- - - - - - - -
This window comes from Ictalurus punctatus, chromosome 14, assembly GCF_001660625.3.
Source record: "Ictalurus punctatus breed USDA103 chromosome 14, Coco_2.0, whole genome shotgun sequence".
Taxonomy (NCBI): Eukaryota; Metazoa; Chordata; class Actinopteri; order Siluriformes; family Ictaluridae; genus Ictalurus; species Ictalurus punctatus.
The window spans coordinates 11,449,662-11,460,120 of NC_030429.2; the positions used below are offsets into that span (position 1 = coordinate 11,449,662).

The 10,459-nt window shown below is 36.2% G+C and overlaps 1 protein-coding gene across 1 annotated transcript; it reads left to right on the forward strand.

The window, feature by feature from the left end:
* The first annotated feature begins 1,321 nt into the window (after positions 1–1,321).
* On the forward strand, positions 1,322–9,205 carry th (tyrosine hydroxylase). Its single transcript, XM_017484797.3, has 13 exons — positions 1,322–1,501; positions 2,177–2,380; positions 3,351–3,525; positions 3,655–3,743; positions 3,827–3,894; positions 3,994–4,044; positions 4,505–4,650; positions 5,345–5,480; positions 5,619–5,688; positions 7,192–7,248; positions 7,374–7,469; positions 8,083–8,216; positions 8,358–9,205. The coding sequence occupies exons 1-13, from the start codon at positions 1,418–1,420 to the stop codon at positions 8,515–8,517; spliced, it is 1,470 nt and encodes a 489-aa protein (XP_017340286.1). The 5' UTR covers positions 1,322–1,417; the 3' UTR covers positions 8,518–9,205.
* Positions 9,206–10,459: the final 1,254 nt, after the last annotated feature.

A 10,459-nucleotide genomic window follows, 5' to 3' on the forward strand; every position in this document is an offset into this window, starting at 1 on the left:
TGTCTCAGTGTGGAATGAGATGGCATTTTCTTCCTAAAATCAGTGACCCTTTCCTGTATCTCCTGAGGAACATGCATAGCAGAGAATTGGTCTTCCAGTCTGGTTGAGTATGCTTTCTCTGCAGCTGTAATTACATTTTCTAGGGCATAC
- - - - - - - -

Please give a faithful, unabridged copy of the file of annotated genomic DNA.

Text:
This window comes from Ictalurus punctatus, chromosome 14, assembly GCF_001660625.3.
Source record: "Ictalurus punctatus breed USDA103 chromosome 14, Coco_2.0, whole genome shotgun sequence".
Taxonomy (NCBI): Eukaryota; Metazoa; Chordata; class Actinopteri; order Siluriformes; family Ictaluridae; genus Ictalurus; species Ictalurus punctatus.
The window spans coordinates 11,449,662-11,460,120 of NC_030429.2; the positions used below are offsets into that span (position 1 = coordinate 11,449,662).

The 10,459-nt window shown below is 36.2% G+C and overlaps 1 protein-coding gene across 1 annotated transcript; it reads left to right on the forward strand.

The window, feature by feature from the left end:
* The first annotated feature begins 1,321 nt into the window (after positions 1–1,321).
* On the forward strand, positions 1,322–9,205 carry th (tyrosine hydroxylase). Its single transcript, XM_017484797.3, has 13 exons — positions 1,322–1,501; positions 2,177–2,380; positions 3,351–3,525; positions 3,655–3,743; positions 3,827–3,894; positions 3,994–4,044; positions 4,505–4,650; positions 5,345–5,480; positions 5,619–5,688; positions 7,192–7,248; positions 7,374–7,469; positions 8,083–8,216; positions 8,358–9,205. The coding sequence occupies exons 1-13, from the start codon at positions 1,418–1,420 to the stop codon at positions 8,515–8,517; spliced, it is 1,470 nt and encodes a 489-aa protein (XP_017340286.1). The 5' UTR covers positions 1,322–1,417; the 3' UTR covers positions 8,518–9,205.
* Positions 9,206–10,459: the final 1,254 nt, after the last annotated feature.

A 10,459-nucleotide genomic window follows, 5' to 3' on the forward strand; every position in this document is an offset into this window, starting at 1 on the left:
TGTCTCAGTGTGGAATGAGATGGCATTTTCTTCCTAAAATCAGTGACCCTTTCCTGTATCTCCTGAGGAACATGCATAGCAGAGAATTGGTCTTCCAGTCTGGTTGAGTATGCTTTCTCTGCAGCTGTAATTACATTTTCTAGGGCATAC